According to a Channel 12 report, Netanyahu and the Blue and White leader even discussed a potential coalition partner after the conflict with Gaza was over. The two formed a power-sharing government last May that was marred by constant strife and dysfunction. It finally collapsed last December, leading to an unsuccessful election on March 23. Throughout his career Netanyahu made clear his stance on Palestinia

“Israel is the nation-state of the Jewish people – and it alone,” he once said. However, over the course of the latest election campaign, Netanyahu switched tactics and made an open attempt to enlist the support of Arab Israelis. The reason for this turnaround was simple: he believed that legitimizing Arab politicians were critical to his political survival, Yohanan Plesner, the president of the Israel Democracy Institute in Jerusalem, writes. Voter participation among Arab Israelis increased from 49% to 65% during the previous three rounds of the 2019-2020 elections – approaching the projected 73% turnout of Jewish Israelis. The United Arab List party even officially recommended Gantz as a candidate for the prime minister to Rivlin, marking the first two times the Arab party did not go neutral and instead made a recommendation to the president. In the ensuing coalition negotiations, the United Arab List was seriously seen as a partner in the formation of a center-left government led by Gantz. Bibi did not stand aside waiting for a new alliance that would be able to resist him and successfully defused the threat by describing the Arab parties as extremists and terrorists. The strategy was not a new one. Back in 1996 his “Netanyahu is good for the Jews” campaign brought him dark glory, while in 2015 he galvanized his supporters by warning that “Arab voters are coming out in droves to the polls.”

Centrist Gantz’s stance on Palestine is no different and has not changed over the course of his career.

“6,231 targets were destroyed … parts of Gaza were sent back to the Stone Age,” Gantz bragged in a 2019 spate of videos titled “Only the strong survive,” in which he emphasized the “successes” the Israeli Defense Forces (IDF) achieved in the Gaza Strip. After two years he echoed his earlier statements, warning that the Israeli airstrikes in Gaza are “just the beginning.”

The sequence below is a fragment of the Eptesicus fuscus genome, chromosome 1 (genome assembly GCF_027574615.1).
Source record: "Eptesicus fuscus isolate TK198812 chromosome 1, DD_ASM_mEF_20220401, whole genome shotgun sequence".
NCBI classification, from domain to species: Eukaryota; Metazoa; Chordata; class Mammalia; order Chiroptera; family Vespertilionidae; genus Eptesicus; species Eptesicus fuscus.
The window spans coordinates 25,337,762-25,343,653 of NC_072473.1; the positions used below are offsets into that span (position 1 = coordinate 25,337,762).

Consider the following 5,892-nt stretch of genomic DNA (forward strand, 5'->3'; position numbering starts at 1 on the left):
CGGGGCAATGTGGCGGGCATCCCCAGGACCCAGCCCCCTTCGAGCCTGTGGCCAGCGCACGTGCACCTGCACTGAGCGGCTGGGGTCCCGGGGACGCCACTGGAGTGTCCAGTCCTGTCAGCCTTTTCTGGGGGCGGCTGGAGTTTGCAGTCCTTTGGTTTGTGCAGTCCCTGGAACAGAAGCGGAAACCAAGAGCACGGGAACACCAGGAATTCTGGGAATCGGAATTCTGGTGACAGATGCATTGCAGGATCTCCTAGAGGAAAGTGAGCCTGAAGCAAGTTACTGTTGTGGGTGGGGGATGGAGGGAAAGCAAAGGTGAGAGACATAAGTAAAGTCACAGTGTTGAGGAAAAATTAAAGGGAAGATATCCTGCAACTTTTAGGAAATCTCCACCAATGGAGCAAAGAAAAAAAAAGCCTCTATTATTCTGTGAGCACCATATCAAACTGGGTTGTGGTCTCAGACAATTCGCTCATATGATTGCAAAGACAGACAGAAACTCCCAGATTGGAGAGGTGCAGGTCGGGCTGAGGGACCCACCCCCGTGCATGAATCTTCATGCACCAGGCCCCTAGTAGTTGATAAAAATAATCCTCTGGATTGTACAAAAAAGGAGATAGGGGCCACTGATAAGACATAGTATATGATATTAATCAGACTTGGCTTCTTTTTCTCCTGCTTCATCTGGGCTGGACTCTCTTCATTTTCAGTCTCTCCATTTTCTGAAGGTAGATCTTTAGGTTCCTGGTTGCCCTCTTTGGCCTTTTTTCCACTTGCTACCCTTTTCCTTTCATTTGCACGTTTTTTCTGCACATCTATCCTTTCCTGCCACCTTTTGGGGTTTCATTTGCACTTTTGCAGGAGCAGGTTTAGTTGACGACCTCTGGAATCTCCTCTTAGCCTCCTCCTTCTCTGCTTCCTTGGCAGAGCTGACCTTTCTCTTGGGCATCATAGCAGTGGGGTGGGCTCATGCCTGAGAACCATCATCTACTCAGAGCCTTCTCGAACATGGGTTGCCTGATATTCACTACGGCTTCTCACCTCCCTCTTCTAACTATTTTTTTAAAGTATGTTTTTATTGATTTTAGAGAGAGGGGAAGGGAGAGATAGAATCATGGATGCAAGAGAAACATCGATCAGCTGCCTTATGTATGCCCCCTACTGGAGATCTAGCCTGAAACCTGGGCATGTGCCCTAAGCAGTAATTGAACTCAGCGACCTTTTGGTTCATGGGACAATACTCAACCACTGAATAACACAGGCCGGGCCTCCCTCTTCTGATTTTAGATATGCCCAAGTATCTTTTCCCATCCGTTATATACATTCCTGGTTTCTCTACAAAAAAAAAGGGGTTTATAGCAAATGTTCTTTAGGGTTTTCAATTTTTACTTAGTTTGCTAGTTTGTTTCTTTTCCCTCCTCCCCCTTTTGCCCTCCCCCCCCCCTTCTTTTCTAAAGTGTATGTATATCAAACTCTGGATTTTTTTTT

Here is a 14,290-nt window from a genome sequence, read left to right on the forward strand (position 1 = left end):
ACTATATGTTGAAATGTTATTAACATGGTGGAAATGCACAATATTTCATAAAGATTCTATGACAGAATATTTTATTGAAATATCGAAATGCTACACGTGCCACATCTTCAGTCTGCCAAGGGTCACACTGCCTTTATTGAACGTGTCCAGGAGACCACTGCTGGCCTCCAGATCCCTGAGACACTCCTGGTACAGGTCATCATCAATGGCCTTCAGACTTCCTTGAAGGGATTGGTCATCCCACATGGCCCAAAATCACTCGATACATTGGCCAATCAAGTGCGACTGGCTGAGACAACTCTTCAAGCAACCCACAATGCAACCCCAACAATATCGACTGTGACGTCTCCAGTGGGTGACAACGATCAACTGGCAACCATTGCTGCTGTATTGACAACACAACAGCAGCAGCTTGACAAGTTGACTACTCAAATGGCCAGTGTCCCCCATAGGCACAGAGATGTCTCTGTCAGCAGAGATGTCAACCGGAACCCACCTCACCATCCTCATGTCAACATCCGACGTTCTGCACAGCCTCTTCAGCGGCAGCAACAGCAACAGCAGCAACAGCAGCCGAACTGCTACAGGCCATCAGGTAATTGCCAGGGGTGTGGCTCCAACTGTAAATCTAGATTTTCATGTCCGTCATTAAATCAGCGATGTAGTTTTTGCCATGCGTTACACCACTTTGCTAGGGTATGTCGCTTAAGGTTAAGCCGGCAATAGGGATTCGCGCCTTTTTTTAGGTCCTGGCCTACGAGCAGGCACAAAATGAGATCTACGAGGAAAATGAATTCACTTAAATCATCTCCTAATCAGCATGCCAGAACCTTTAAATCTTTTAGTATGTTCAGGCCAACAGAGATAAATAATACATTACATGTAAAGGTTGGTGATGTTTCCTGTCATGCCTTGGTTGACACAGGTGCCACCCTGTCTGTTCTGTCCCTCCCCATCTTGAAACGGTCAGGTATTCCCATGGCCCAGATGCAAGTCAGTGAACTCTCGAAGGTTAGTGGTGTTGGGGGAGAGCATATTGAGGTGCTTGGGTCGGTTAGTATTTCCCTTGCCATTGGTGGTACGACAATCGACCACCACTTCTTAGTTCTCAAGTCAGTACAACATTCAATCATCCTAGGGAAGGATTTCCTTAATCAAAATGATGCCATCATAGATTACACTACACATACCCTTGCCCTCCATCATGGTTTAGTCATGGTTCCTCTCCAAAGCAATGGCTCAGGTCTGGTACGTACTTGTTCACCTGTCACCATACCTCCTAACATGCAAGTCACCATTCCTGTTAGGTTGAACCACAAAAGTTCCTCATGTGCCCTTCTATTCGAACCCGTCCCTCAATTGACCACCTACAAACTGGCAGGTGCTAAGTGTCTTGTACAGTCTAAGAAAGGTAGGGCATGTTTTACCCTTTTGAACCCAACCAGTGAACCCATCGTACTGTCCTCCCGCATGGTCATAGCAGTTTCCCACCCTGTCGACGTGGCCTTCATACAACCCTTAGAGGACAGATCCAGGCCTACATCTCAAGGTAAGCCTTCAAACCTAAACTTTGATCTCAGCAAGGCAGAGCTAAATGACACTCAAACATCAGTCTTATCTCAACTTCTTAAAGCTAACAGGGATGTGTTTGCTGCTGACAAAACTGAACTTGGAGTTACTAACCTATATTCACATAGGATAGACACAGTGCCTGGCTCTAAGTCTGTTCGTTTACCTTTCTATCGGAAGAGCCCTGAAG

The recent Egyptian-brokered cease-fire deal brought Netanyahu and Israel to their senses and the ever-present political crisis once more found its place on the country’s agenda.

While the Palestinians are happy to see far-right Netanyahu go given the fact their national struggle reached its historic climax over the course of his 12-year tenure, they fear Bennett, a right-wing religious-nationalist, will take his place, a man with an extremely harsh point of view when it comes to the Palestinian issue.

They view Bennett as a West Bank settlement advocate who is unlikely to make any concessions to the Palestinians. He is a vocal supporter of Israeli settlements, which are considered illegal under international law, in the occupied West Bank and East Jerusalem and an advocate for the partial annexation of Palestinian territory. Bennett and his the right-wing Yamina party have been an ardent opponent of the land for peace formulation and Palestinian statehood. He has run on platforms that include annexing Area C of the West Bank.

“On an individual level, there isn’t a great difference between them,” Nasser al-Kidwa, a former Fatah Central Committee member, told The Times of Israel newspaper, comparing Bennett and Netanyahu. “Perhaps Bennett would be somewhat more extremist or radical.”

Bennett, who was Netanyahu’s former defense minister, is openly opposed to the two-state solution to the Israeli-Palestinian conflict and firmly declared that “no Israeli is going to give up” the occupied West Bank and allow Palestinians to “create a terror state that’s just a few minutes away from my home.”